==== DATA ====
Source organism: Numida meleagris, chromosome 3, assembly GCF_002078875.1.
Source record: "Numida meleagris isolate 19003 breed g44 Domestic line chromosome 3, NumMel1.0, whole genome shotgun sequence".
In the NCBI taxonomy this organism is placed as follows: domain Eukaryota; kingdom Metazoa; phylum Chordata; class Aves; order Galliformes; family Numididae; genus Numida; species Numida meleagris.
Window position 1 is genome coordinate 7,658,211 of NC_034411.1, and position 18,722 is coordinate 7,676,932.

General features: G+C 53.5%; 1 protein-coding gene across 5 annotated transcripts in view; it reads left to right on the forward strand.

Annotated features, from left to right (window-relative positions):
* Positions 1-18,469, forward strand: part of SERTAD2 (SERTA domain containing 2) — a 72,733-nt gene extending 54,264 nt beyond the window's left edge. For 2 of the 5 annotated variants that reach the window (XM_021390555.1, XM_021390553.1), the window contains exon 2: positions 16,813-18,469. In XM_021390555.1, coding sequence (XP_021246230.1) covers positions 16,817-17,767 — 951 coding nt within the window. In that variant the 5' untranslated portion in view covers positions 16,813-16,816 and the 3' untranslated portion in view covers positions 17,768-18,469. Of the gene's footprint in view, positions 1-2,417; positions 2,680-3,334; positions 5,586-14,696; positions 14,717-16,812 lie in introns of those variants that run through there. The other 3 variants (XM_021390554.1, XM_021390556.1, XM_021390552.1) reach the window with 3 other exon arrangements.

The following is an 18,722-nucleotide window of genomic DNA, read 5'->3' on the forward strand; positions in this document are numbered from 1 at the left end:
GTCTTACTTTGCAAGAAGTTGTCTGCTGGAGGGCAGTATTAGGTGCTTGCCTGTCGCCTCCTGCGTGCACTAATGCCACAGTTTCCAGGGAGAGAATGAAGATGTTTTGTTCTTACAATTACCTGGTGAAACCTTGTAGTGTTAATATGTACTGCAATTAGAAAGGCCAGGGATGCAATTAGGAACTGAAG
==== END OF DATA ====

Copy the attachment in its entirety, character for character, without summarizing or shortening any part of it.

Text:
Source organism: Numida meleagris, chromosome 3, assembly GCF_002078875.1.
Source record: "Numida meleagris isolate 19003 breed g44 Domestic line chromosome 3, NumMel1.0, whole genome shotgun sequence".
In the NCBI taxonomy this organism is placed as follows: domain Eukaryota; kingdom Metazoa; phylum Chordata; class Aves; order Galliformes; family Numididae; genus Numida; species Numida meleagris.
Window position 1 is genome coordinate 7,658,211 of NC_034411.1, and position 18,722 is coordinate 7,676,932.

General features: G+C 53.5%; 1 protein-coding gene across 5 annotated transcripts in view; it reads left to right on the forward strand.

Annotated features, from left to right (window-relative positions):
* Positions 1-18,469, forward strand: part of SERTAD2 (SERTA domain containing 2) — a 72,733-nt gene extending 54,264 nt beyond the window's left edge. For 2 of the 5 annotated variants that reach the window (XM_021390555.1, XM_021390553.1), the window contains exon 2: positions 16,813-18,469. In XM_021390555.1, coding sequence (XP_021246230.1) covers positions 16,817-17,767 — 951 coding nt within the window. In that variant the 5' untranslated portion in view covers positions 16,813-16,816 and the 3' untranslated portion in view covers positions 17,768-18,469. Of the gene's footprint in view, positions 1-2,417; positions 2,680-3,334; positions 5,586-14,696; positions 14,717-16,812 lie in introns of those variants that run through there. The other 3 variants (XM_021390554.1, XM_021390556.1, XM_021390552.1) reach the window with 3 other exon arrangements.

The following is an 18,722-nucleotide window of genomic DNA, read 5'->3' on the forward strand; positions in this document are numbered from 1 at the left end:
GTCTTACTTTGCAAGAAGTTGTCTGCTGGAGGGCAGTATTAGGTGCTTGCCTGTCGCCTCCTGCGTGCACTAATGCCACAGTTTCCAGGGAGAGAATGAAGATGTTTTGTTCTTACAATTACCTGGTGAAACCTTGTAGTGTTAATATGTACTGCAATTAGAAAGGCCAGGGATGCAATTAGGAACTGAAG